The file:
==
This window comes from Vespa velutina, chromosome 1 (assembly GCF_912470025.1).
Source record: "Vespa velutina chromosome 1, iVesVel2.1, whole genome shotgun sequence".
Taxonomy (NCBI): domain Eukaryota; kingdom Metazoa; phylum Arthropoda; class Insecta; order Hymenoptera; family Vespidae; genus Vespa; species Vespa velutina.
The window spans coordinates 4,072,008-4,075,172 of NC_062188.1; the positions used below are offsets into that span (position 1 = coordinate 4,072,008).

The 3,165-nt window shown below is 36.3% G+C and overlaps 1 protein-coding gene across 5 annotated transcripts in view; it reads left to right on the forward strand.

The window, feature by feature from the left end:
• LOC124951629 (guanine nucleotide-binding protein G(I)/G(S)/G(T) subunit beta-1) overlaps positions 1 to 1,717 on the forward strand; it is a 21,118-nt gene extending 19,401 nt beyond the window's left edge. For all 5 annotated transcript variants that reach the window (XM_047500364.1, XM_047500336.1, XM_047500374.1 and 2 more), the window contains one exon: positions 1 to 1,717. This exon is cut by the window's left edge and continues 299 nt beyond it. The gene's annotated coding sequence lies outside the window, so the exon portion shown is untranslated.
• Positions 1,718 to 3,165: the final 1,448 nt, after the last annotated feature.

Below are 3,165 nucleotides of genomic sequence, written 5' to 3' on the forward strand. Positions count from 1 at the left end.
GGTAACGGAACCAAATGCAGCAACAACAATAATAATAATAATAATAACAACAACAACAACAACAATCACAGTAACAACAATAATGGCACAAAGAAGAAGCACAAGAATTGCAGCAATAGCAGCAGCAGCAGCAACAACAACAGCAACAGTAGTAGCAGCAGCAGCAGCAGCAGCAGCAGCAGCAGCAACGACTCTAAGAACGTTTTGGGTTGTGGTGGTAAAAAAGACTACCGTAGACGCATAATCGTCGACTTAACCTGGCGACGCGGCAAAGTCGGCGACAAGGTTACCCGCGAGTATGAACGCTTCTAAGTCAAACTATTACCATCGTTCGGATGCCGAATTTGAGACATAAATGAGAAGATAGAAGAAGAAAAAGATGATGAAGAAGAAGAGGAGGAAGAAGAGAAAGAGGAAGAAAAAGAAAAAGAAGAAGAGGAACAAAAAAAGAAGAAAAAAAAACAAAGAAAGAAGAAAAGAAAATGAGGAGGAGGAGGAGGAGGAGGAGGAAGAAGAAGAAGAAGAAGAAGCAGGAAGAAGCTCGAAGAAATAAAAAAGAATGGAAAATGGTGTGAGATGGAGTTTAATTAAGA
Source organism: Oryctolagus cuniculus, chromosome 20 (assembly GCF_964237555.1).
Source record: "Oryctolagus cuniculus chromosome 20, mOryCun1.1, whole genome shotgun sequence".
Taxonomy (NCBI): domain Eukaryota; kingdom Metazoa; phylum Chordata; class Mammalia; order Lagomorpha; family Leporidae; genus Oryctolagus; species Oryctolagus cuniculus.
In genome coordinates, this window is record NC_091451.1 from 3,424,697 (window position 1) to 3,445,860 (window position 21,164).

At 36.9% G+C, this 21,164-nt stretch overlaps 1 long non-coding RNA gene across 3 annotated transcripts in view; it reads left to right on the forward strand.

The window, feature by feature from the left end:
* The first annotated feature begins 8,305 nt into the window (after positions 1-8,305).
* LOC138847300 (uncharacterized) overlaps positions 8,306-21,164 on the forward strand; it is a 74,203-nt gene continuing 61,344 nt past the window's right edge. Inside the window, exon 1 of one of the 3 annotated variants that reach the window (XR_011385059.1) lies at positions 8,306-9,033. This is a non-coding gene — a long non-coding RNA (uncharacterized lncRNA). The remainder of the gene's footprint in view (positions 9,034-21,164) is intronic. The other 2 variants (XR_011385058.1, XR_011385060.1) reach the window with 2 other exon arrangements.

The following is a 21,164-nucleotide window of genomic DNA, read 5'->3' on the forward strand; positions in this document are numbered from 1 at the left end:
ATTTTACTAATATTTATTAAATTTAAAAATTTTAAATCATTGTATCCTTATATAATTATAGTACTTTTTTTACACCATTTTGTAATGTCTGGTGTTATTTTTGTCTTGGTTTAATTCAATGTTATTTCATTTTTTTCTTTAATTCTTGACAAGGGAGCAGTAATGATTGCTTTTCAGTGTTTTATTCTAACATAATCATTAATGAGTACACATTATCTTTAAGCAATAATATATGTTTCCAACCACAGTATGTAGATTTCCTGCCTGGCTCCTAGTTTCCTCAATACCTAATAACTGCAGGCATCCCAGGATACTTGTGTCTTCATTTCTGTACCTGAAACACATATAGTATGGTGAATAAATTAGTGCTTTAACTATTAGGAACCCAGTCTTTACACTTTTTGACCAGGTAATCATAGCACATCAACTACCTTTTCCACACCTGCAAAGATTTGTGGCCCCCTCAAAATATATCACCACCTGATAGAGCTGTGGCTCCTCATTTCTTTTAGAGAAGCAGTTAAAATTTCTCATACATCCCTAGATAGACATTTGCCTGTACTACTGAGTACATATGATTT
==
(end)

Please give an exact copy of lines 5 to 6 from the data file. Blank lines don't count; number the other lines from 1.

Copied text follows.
The 3,165-nt window shown below is 36.3% G+C and overlaps 1 protein-coding gene across 5 annotated transcripts in view; it reads left to right on the forward strand.

The window, feature by feature from the left end: